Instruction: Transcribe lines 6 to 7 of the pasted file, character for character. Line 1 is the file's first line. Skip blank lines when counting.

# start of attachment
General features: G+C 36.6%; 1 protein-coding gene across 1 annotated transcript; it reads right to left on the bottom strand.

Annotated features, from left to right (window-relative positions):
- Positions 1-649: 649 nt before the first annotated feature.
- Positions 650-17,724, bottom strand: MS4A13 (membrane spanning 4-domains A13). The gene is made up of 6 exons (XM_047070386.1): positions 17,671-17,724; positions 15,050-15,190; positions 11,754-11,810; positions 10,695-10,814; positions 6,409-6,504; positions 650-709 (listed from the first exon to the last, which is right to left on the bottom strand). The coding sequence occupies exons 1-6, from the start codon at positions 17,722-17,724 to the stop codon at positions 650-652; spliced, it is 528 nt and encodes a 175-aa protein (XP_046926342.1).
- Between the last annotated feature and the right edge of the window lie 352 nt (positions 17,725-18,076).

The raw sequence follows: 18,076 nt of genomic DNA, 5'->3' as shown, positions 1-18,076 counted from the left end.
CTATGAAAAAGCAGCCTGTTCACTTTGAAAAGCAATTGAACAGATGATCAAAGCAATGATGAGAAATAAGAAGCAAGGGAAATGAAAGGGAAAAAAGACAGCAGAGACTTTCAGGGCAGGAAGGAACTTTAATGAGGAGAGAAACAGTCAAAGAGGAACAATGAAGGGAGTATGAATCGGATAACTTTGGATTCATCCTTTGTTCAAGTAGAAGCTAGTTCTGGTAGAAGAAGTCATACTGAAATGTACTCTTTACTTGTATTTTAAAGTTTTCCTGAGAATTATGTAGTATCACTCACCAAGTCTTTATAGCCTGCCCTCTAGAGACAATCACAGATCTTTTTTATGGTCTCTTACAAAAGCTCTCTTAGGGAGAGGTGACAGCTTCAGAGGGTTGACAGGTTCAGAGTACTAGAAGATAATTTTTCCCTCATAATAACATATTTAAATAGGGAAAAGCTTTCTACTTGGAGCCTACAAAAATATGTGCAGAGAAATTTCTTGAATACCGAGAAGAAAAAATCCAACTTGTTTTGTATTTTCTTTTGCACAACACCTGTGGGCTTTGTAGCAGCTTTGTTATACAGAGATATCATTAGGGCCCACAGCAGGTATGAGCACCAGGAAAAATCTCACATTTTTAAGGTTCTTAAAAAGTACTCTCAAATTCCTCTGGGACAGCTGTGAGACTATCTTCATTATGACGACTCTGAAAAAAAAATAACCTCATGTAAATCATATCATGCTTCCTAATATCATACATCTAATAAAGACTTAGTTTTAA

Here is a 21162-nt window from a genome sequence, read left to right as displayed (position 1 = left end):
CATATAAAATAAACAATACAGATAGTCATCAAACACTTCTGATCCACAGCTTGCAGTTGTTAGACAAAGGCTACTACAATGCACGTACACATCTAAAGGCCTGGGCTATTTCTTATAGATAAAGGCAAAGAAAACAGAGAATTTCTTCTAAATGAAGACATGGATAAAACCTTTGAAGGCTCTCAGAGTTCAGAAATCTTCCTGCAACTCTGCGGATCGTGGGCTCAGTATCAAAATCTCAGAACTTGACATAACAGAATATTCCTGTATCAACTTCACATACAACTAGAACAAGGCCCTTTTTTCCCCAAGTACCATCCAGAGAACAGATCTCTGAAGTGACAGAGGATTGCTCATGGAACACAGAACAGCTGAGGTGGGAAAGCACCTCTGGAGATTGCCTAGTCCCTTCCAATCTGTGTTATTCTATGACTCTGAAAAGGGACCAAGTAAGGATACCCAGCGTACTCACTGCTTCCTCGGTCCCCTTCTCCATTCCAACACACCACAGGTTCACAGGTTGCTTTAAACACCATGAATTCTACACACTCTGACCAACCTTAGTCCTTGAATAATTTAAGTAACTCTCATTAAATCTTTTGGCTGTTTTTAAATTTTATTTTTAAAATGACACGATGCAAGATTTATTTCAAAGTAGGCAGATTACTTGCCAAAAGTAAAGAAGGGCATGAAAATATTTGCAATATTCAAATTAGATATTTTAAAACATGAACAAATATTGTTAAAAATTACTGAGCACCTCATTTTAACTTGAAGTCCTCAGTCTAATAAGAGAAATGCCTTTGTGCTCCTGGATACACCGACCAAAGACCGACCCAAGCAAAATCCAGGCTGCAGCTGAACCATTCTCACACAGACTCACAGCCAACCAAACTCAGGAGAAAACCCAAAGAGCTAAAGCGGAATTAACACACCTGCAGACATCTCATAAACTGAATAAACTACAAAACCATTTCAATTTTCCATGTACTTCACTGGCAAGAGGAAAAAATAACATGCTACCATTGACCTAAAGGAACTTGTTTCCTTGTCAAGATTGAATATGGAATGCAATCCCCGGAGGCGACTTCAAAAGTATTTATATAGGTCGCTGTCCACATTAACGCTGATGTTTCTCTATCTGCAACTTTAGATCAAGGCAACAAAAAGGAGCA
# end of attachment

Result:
The raw sequence follows: 18,076 nt of genomic DNA, 5'->3' as shown, positions 1-18,076 counted from the left end.
CTATGAAAAAGCAGCCTGTTCACTTTGAAAAGCAATTGAACAGATGATCAAAGCAATGATGAGAAATAAGAAGCAAGGGAAATGAAAGGGAAAAAAGACAGCAGAGACTTTCAGGGCAGGAAGGAACTTTAATGAGGAGAGAAACAGTCAAAGAGGAACAATGAAGGGAGTATGAATCGGATAACTTTGGATTCATCCTTTGTTCAAGTAGAAGCTAGTTCTGGTAGAAGAAGTCATACTGAAATGTACTCTTTACTTGTATTTTAAAGTTTTCCTGAGAATTATGTAGTATCACTCACCAAGTCTTTATAGCCTGCCCTCTAGAGACAATCACAGATCTTTTTTATGGTCTCTTACAAAAGCTCTCTTAGGGAGAGGTGACAGCTTCAGAGGGTTGACAGGTTCAGAGTACTAGAAGATAATTTTTCCCTCATAATAACATATTTAAATAGGGAAAAGCTTTCTACTTGGAGCCTACAAAAATATGTGCAGAGAAATTTCTTGAATACCGAGAAGAAAAAATCCAACTTGTTTTGTATTTTCTTTTGCACAACACCTGTGGGCTTTGTAGCAGCTTTGTTATACAGAGATATCATTAGGGCCCACAGCAGGTATGAGCACCAGGAAAAATCTCACATTTTTAAGGTTCTTAAAAAGTACTCTCAAATTCCTCTGGGACAGCTGTGAGACTATCTTCATTATGACGACTCTGAAAAAAAAATAACCTCATGTAAATCATATCATGCTTCCTAATATCATACATCTAATAAAGACTTAGTTTTAA